A non-consensus approach?
In the VNS field, whilst some devices have sought certification through mainstream channels for specific conditions such as epilepsy, there are many others that are designed to act non-invasively on the nervous system without making any specific medical claims. These are part of the rapidly growing wellness industry, which seeks to relieve non-clinical symptoms of modern life. One such device is the Sensate, which retails in the UK for £200 ($280). Behind this device is wellness veteran Dr Stefan Chmelik, who tells me he has been teaching meditation and relaxation techniques for nearly three decades. Chmelik had noted a change in people’s ability to gain the space and peace required for effective meditation. “Whereas you would be hard pressed to find somebody these days who would say they don't want to learn to relax more efficiently, it's something which is actually increasingly hard to do,” Chmelik says.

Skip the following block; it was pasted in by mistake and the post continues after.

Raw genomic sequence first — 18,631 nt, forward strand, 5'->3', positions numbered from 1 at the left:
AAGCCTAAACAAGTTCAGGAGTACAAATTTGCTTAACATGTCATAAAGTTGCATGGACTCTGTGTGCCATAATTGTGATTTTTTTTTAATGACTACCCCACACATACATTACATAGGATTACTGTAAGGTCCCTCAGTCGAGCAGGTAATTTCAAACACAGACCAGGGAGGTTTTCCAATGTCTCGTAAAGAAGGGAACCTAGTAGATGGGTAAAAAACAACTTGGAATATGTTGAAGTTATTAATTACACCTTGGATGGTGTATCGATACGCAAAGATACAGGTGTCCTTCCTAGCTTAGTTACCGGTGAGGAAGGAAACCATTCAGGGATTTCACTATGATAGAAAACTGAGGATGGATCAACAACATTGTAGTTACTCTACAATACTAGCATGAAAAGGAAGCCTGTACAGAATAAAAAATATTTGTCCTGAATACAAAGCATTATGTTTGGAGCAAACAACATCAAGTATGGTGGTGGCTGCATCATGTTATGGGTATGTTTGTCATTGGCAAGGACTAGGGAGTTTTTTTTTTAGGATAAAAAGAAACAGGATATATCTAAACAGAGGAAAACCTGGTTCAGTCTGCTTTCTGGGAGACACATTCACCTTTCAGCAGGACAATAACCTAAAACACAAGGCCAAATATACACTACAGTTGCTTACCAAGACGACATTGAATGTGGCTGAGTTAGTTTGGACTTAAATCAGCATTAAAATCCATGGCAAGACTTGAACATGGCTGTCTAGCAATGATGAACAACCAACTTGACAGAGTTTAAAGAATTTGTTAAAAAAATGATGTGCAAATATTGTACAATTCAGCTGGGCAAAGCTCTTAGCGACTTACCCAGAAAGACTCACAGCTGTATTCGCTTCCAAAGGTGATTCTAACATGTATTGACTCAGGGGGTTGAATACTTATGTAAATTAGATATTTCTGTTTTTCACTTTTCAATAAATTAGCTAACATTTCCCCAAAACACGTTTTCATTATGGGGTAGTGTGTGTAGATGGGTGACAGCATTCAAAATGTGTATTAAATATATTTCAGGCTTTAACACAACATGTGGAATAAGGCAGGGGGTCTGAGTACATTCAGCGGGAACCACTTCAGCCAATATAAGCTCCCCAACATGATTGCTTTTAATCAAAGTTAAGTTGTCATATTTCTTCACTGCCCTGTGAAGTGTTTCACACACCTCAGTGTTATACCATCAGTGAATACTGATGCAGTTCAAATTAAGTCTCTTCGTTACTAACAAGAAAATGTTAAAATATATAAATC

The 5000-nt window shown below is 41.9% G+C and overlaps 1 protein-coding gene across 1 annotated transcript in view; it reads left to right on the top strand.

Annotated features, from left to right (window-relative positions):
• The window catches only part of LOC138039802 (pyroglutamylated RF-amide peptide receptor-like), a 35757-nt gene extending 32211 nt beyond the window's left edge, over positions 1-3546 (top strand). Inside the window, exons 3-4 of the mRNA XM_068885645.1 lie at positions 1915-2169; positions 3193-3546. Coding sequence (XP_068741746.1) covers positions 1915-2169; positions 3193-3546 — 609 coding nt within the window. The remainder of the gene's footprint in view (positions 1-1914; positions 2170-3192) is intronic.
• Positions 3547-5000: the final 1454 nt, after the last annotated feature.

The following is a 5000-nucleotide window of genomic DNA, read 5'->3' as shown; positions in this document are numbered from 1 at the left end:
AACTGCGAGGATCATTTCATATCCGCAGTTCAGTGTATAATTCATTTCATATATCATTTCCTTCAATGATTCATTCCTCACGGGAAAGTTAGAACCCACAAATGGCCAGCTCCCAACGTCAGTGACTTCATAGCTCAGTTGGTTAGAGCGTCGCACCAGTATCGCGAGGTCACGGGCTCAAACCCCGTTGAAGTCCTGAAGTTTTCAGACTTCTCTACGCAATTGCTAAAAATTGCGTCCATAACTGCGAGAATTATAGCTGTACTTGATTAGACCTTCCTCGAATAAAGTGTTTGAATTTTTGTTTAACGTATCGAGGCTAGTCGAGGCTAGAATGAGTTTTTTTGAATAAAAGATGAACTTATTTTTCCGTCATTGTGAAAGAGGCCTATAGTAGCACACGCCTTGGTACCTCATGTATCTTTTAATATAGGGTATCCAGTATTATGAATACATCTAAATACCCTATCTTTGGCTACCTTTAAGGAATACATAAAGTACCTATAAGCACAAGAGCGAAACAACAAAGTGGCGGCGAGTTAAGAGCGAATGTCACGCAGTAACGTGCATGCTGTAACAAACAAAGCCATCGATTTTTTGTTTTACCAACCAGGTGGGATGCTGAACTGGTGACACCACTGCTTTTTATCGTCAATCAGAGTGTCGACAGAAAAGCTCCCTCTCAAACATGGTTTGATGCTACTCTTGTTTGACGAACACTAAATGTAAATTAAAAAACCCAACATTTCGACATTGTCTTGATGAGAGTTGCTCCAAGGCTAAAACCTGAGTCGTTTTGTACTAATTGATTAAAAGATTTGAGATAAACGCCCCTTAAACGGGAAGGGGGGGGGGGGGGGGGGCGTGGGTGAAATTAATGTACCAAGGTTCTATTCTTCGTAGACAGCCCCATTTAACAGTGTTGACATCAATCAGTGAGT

This observation led to Chmelik’s founding of BioSelf Technology and creation of the Sensate, a rubber-coated device roughly the size and shape of a wireless mouse. It connects to a lanyard and is designed to sit on your chest bone. When I first became aware of the Sensate midway through 2020, it was marketed as a VNS device that could cut stress and anxiety. By the time I speak to Chmelik in early 2021, something has fundamentally changed. “We're definitely not a VNS technology. We refer to self-regulation, to increasing resiliency, that by mimicking certain natural practices, you can increase vagal efficiency,” says Chmelik. This pivot, according to Chmelik, was to avoid any confusion with the medically approved VNS approach. However this distinction has, somehow, been lost in just about all coverage of the Sensate. It remains easy to find Sensate-branded adverts promoting the device as a VNS product, although Chmelik tells me the team are trying to remove these.